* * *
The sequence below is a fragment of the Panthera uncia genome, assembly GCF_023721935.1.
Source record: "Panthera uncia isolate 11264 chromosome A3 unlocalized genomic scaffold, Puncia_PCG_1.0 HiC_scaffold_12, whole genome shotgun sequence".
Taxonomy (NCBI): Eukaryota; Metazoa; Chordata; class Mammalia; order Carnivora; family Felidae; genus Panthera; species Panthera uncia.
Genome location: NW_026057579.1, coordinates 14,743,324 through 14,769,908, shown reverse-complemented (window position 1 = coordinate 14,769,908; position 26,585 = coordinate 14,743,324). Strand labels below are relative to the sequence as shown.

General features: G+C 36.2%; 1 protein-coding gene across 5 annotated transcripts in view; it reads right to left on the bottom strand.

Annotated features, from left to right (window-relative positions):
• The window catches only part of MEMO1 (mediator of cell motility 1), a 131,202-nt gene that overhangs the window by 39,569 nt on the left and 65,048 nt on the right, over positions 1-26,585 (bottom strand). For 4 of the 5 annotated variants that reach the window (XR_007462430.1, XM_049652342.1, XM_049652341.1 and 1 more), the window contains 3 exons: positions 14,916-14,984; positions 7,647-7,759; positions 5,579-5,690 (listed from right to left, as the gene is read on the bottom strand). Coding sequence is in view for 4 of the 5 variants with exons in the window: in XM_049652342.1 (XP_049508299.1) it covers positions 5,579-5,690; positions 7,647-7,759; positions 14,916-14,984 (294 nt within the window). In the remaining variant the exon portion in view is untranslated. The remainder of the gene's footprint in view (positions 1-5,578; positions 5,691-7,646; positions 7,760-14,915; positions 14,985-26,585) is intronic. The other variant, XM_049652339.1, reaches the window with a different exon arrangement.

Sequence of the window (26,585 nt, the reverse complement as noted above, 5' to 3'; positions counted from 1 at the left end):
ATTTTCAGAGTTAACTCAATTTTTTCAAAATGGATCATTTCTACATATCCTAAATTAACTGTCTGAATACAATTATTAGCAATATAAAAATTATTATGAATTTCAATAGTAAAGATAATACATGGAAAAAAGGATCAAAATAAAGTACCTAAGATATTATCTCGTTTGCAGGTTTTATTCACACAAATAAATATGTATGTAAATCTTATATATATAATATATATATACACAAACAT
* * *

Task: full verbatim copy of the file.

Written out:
The sequence below is a fragment of the Panthera uncia genome, assembly GCF_023721935.1.
Source record: "Panthera uncia isolate 11264 chromosome A3 unlocalized genomic scaffold, Puncia_PCG_1.0 HiC_scaffold_12, whole genome shotgun sequence".
Taxonomy (NCBI): Eukaryota; Metazoa; Chordata; class Mammalia; order Carnivora; family Felidae; genus Panthera; species Panthera uncia.
Genome location: NW_026057579.1, coordinates 14,743,324 through 14,769,908, shown reverse-complemented (window position 1 = coordinate 14,769,908; position 26,585 = coordinate 14,743,324). Strand labels below are relative to the sequence as shown.

General features: G+C 36.2%; 1 protein-coding gene across 5 annotated transcripts in view; it reads right to left on the bottom strand.

Annotated features, from left to right (window-relative positions):
• The window catches only part of MEMO1 (mediator of cell motility 1), a 131,202-nt gene that overhangs the window by 39,569 nt on the left and 65,048 nt on the right, over positions 1-26,585 (bottom strand). For 4 of the 5 annotated variants that reach the window (XR_007462430.1, XM_049652342.1, XM_049652341.1 and 1 more), the window contains 3 exons: positions 14,916-14,984; positions 7,647-7,759; positions 5,579-5,690 (listed from right to left, as the gene is read on the bottom strand). Coding sequence is in view for 4 of the 5 variants with exons in the window: in XM_049652342.1 (XP_049508299.1) it covers positions 5,579-5,690; positions 7,647-7,759; positions 14,916-14,984 (294 nt within the window). In the remaining variant the exon portion in view is untranslated. The remainder of the gene's footprint in view (positions 1-5,578; positions 5,691-7,646; positions 7,760-14,915; positions 14,985-26,585) is intronic. The other variant, XM_049652339.1, reaches the window with a different exon arrangement.

Sequence of the window (26,585 nt, the reverse complement as noted above, 5' to 3'; positions counted from 1 at the left end):
ATTTTCAGAGTTAACTCAATTTTTTCAAAATGGATCATTTCTACATATCCTAAATTAACTGTCTGAATACAATTATTAGCAATATAAAAATTATTATGAATTTCAATAGTAAAGATAATACATGGAAAAAAGGATCAAAATAAAGTACCTAAGATATTATCTCGTTTGCAGGTTTTATTCACACAAATAAATATGTATGTAAATCTTATATATATAATATATATATACACAAACAT